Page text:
Singing up a storm in the Cook Islands
I'M NOT a church-goer.
Not that you need to know that, but thought I'd pass on it because it's relevant.
The only times I attend church now are for funerals - more and more frequently as I and my friends age.
So it was with surprise that I was invited to attend a church service when I was in the Cook Islands recently.
Strange, I thought, but I was too polite to decline the invitation, and happy to go to church for a reason other than someone dying.
And so it was that I found myself outside the Cook Islands Christian Church in Rarotonga on a Sunday morning, looking at the modest white building with arched windows surrounded by a green lawn with a few swaying palms (gotta have swaying palms in the Cook Islands).
The ladies gathered outside the church, wearing big floral frocks we used to call mu mus (you'll remember them if you are of a certain age).
They looked so fresh and happy and so islandy with their straw hats decorated in bright flowers - some plastic, some fresh.
It was worth attending the church just to see the dedication of these women in their Sunday hats. It was obvious there was quite a bit of hat competition going on.
Well, nothing could have prepared me for the singing inside the church.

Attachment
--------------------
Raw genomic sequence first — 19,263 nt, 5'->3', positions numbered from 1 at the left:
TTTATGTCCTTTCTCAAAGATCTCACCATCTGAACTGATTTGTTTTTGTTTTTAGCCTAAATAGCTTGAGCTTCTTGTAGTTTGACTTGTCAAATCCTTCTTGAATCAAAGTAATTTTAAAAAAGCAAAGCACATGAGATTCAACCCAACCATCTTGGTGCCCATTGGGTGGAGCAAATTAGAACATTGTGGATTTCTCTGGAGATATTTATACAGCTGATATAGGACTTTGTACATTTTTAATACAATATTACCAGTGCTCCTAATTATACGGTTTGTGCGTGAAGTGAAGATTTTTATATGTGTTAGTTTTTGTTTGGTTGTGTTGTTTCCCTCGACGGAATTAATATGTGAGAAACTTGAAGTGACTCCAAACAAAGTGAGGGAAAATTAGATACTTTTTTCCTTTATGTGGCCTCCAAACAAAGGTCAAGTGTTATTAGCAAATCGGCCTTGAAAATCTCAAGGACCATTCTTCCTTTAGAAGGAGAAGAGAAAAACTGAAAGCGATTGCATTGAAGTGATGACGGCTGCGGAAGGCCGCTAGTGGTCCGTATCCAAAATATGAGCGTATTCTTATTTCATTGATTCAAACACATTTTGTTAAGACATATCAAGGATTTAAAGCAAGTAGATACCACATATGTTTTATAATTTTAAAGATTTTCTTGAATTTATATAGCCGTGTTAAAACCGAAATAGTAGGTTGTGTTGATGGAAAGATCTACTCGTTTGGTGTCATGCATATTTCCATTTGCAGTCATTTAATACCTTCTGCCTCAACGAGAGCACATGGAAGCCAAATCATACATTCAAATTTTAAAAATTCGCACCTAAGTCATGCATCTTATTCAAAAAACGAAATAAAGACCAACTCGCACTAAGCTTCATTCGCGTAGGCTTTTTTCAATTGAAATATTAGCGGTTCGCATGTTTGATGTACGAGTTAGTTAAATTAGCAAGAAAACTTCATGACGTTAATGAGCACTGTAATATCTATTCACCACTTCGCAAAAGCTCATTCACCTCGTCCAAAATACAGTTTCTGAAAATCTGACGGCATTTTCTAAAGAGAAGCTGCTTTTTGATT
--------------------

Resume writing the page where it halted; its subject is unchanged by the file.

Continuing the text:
Although it was all in the native tongue and I understood not a word, it was the glorious rich harmonies that captured my heart (I want to say captured my soul but you might think I'm being too fancy).
The women led the singing and, at the appropriate time, the men joined in to harmonise.
Their rich melodic voices filling every bit of space in the small white church.
On and on it went ... song after glorious song - each one worthy of a presentation in a grand world theatre.
It was one of the best experiences I've had in all my travels - all the better for the unexpectedness of it (had I done some research before I went to the Cook Islands, I would have known that in every church in the islands on every Sunday morning, this joyful and exquisite singing is the norm. Just about everyone in the Cook Islands has a fabulous voice. But I don't like to research. I enjoy being surprised).
Another singing/travel memory came to be by chance in the south of France on the mighty Pont du Gard: a massive aqueduct built by the Romans more than 2000 years ago to carry water from Uzes to Nimes.
There is only a small section left of its original 50km but the Pont du Gard is magnificent - a UNESCO World Heritage site.
I visit it every year, but this time there was some sort of military parade going on.
About 100 soldiers did drills on the lawn by the Pont du Gard and a small crowd gathered to watch, none of us knowing what it was all about.
Then the soldiers started marching across the aqueduct and singing.
Again, the melodic voices of the men rang out as they marched and sang and it was all so wonderful I couldn't quite believe I was there.
That, my friends, is my singing story. Perhaps I should be off to join a choir.